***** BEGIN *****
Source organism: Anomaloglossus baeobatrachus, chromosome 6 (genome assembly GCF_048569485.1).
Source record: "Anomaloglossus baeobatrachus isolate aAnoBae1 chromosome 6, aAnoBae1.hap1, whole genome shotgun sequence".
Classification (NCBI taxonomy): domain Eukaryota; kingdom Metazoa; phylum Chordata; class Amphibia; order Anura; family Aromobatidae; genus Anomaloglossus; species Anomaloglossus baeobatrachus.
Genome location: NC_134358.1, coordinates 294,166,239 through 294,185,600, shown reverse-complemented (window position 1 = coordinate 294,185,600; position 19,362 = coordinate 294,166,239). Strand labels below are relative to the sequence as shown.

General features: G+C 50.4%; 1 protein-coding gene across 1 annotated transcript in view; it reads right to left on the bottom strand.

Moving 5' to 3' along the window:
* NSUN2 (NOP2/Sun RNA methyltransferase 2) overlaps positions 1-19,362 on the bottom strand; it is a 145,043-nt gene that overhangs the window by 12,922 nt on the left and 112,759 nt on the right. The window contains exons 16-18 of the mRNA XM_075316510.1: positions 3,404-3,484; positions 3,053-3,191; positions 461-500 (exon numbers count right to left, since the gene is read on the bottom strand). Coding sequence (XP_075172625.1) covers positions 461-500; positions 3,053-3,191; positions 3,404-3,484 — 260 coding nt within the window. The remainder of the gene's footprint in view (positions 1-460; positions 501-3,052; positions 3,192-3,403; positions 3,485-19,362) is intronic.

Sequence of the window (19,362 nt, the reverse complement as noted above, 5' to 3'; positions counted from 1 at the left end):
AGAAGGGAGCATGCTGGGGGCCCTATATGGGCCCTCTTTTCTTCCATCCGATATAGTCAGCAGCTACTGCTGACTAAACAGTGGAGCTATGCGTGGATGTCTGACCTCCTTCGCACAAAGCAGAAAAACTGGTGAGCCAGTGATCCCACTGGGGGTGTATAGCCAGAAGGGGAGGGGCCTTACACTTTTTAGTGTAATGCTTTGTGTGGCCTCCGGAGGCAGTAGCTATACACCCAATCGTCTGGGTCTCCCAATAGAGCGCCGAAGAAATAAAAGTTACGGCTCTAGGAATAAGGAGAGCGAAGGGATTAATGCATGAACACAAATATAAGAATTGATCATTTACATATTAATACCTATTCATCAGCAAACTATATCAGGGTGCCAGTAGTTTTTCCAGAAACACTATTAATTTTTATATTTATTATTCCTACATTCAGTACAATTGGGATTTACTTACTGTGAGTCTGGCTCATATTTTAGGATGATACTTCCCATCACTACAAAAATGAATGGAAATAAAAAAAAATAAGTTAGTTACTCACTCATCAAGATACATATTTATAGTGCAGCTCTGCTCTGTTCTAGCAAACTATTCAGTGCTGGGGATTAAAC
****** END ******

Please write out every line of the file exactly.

Source organism: Anomaloglossus baeobatrachus, chromosome 6 (genome assembly GCF_048569485.1).
Source record: "Anomaloglossus baeobatrachus isolate aAnoBae1 chromosome 6, aAnoBae1.hap1, whole genome shotgun sequence".
Classification (NCBI taxonomy): domain Eukaryota; kingdom Metazoa; phylum Chordata; class Amphibia; order Anura; family Aromobatidae; genus Anomaloglossus; species Anomaloglossus baeobatrachus.
Genome location: NC_134358.1, coordinates 294,166,239 through 294,185,600, shown reverse-complemented (window position 1 = coordinate 294,185,600; position 19,362 = coordinate 294,166,239). Strand labels below are relative to the sequence as shown.

General features: G+C 50.4%; 1 protein-coding gene across 1 annotated transcript in view; it reads right to left on the bottom strand.

Moving 5' to 3' along the window:
* NSUN2 (NOP2/Sun RNA methyltransferase 2) overlaps positions 1-19,362 on the bottom strand; it is a 145,043-nt gene that overhangs the window by 12,922 nt on the left and 112,759 nt on the right. The window contains exons 16-18 of the mRNA XM_075316510.1: positions 3,404-3,484; positions 3,053-3,191; positions 461-500 (exon numbers count right to left, since the gene is read on the bottom strand). Coding sequence (XP_075172625.1) covers positions 461-500; positions 3,053-3,191; positions 3,404-3,484 — 260 coding nt within the window. The remainder of the gene's footprint in view (positions 1-460; positions 501-3,052; positions 3,192-3,403; positions 3,485-19,362) is intronic.

Sequence of the window (19,362 nt, the reverse complement as noted above, 5' to 3'; positions counted from 1 at the left end):
AGAAGGGAGCATGCTGGGGGCCCTATATGGGCCCTCTTTTCTTCCATCCGATATAGTCAGCAGCTACTGCTGACTAAACAGTGGAGCTATGCGTGGATGTCTGACCTCCTTCGCACAAAGCAGAAAAACTGGTGAGCCAGTGATCCCACTGGGGGTGTATAGCCAGAAGGGGAGGGGCCTTACACTTTTTAGTGTAATGCTTTGTGTGGCCTCCGGAGGCAGTAGCTATACACCCAATCGTCTGGGTCTCCCAATAGAGCGCCGAAGAAATAAAAGTTACGGCTCTAGGAATAAGGAGAGCGAAGGGATTAATGCATGAACACAAATATAAGAATTGATCATTTACATATTAATACCTATTCATCAGCAAACTATATCAGGGTGCCAGTAGTTTTTCCAGAAACACTATTAATTTTTATATTTATTATTCCTACATTCAGTACAATTGGGATTTACTTACTGTGAGTCTGGCTCATATTTTAGGATGATACTTCCCATCACTACAAAAATGAATGGAAATAAAAAAAAATAAGTTAGTTACTCACTCATCAAGATACATATTTATAGTGCAGCTCTGCTCTGTTCTAGCAAACTATTCAGTGCTGGGGATTAAAC